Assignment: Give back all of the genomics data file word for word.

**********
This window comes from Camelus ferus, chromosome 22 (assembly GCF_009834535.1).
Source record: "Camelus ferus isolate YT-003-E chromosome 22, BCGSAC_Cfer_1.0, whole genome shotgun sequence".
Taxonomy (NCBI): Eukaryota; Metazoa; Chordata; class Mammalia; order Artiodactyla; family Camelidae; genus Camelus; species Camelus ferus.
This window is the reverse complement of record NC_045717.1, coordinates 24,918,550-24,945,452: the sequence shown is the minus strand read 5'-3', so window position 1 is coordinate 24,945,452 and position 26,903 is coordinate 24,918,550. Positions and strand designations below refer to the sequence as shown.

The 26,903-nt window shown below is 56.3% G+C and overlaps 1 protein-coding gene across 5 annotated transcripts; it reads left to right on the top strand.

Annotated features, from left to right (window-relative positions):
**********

This window comes from Camelus ferus, chromosome 22 (assembly GCF_009834535.1).
Source record: "Camelus ferus isolate YT-003-E chromosome 22, BCGSAC_Cfer_1.0, whole genome shotgun sequence".
Taxonomy (NCBI): Eukaryota; Metazoa; Chordata; class Mammalia; order Artiodactyla; family Camelidae; genus Camelus; species Camelus ferus.
This window is the reverse complement of record NC_045717.1, coordinates 24,918,550-24,945,452: the sequence shown is the minus strand read 5'-3', so window position 1 is coordinate 24,945,452 and position 26,903 is coordinate 24,918,550. Positions and strand designations below refer to the sequence as shown.

The 26,903-nt window shown below is 56.3% G+C and overlaps 1 protein-coding gene across 5 annotated transcripts; it reads left to right on the top strand.

Annotated features, from left to right (window-relative positions):